Popular perception says wide-eyed puppy love is just for infatuated teenagers and passionate honeymooners; that intense love often wanes with time. And perhaps this fear of diminishing affections has helped U.S. marriage rates reach an all-time low in recent years.
But commitment-phobes and hopeless romantics alike rejoice! A random survey of 274 people led by psychologist K. Daniel O'Leary found that 47.8 percent of married Americans reported being "very intensely in love" with their spouse. So long-term couples actually like each other-hooray! Perhaps even more heartening is that according to the study, affections seem to bounce back to newlywed status in the third decade of marriage after a slight slump in the second decade.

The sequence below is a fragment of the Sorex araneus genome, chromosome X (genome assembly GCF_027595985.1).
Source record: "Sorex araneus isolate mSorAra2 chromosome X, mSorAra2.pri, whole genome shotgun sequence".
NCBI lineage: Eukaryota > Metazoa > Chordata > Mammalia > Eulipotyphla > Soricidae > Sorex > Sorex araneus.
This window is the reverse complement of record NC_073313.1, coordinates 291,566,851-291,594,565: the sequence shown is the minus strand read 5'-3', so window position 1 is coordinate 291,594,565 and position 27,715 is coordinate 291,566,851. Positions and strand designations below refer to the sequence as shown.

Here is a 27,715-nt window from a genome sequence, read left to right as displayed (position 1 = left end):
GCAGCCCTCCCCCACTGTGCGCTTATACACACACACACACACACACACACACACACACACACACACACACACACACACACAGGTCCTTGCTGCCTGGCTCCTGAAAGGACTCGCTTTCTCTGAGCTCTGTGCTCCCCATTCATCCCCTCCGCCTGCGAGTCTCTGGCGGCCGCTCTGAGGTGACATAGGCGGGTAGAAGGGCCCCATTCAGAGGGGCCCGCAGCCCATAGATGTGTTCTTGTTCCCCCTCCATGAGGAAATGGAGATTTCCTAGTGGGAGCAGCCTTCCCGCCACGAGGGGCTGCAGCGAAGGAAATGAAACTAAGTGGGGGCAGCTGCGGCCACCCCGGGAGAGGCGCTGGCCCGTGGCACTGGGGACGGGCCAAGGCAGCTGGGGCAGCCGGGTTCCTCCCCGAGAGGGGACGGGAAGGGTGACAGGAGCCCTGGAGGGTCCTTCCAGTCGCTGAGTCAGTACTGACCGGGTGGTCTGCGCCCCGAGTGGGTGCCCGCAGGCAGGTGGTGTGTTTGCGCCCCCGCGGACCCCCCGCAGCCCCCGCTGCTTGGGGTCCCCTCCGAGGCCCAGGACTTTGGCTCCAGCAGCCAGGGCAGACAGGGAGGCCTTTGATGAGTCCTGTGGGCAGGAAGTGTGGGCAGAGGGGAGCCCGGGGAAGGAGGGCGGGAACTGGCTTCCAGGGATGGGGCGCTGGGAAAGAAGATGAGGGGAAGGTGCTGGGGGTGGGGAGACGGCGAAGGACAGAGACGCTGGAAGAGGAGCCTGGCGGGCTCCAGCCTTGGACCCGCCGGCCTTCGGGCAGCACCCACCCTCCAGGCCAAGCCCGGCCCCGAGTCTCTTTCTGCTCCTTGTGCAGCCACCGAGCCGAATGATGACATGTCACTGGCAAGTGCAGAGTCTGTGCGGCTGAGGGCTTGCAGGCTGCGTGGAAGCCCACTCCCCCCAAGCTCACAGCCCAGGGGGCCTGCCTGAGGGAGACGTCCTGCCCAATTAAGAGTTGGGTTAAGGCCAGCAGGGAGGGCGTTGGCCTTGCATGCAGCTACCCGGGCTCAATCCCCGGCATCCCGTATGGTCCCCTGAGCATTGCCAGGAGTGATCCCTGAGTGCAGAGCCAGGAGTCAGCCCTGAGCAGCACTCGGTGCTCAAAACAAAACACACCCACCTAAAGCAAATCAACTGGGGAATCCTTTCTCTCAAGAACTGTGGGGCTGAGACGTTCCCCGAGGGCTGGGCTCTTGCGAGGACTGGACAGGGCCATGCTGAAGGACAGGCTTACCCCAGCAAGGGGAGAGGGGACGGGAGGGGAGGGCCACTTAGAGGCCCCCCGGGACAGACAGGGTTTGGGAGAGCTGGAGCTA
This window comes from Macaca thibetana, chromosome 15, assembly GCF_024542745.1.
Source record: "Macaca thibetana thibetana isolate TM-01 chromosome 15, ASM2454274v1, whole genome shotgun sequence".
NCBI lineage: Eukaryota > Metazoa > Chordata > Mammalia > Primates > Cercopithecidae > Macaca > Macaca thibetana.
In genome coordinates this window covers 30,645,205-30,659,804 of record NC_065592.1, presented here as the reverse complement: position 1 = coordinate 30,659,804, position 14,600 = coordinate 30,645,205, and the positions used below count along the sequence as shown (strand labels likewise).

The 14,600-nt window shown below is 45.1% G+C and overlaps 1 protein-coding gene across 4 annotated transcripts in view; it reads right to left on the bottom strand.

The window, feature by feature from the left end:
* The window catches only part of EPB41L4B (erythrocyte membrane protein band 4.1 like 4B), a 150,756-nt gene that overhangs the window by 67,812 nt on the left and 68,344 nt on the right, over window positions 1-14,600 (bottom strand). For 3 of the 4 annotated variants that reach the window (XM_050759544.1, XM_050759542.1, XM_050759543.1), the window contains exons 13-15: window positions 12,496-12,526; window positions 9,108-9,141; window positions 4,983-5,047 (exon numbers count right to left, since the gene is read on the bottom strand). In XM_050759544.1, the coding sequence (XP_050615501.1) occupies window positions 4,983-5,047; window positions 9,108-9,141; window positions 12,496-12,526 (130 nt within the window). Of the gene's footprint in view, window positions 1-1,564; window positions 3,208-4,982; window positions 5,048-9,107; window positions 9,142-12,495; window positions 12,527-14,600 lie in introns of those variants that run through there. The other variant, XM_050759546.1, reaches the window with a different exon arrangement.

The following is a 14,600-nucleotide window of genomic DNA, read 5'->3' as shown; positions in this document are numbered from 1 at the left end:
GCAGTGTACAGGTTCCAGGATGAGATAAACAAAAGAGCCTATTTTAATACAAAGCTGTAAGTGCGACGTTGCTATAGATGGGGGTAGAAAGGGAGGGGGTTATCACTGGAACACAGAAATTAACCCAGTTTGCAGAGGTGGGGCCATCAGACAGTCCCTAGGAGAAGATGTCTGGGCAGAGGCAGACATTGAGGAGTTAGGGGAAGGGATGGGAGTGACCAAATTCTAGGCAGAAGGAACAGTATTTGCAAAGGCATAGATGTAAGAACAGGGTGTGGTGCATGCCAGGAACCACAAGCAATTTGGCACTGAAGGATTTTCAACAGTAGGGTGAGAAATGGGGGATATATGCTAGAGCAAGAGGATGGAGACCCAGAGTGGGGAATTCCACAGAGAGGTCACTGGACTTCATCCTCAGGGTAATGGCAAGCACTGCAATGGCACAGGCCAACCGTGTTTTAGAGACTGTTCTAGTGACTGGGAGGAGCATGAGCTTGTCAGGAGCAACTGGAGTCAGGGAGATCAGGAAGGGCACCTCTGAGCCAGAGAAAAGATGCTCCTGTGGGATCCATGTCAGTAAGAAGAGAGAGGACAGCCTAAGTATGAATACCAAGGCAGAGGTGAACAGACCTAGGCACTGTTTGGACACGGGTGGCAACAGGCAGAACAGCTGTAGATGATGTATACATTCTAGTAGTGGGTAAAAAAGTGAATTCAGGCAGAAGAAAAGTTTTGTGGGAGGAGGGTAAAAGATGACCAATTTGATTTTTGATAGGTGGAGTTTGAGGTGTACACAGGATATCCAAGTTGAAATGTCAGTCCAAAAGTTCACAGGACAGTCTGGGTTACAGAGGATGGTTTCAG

While we're generally skeptical of studies that seek to make blanket statements about complicated issues such as love and marriage, we can't help but want to hold on to this optimistic view of long-term commitment as absolute fact. But perhaps even more heartwarming than hopeful statistics, is anecdotal evidence: For those of you who have been married for a long time, does your experience match up with these findings? How in love are you with your partner on a scale from "not at all" to "very intensely" and have your sentiments ever ebbed and flowed?
More from DivineCaroline:
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Science of Sex: Why We Have "Types"
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Single and Successful: 10 Women Who Redefined "Spinsterhood"
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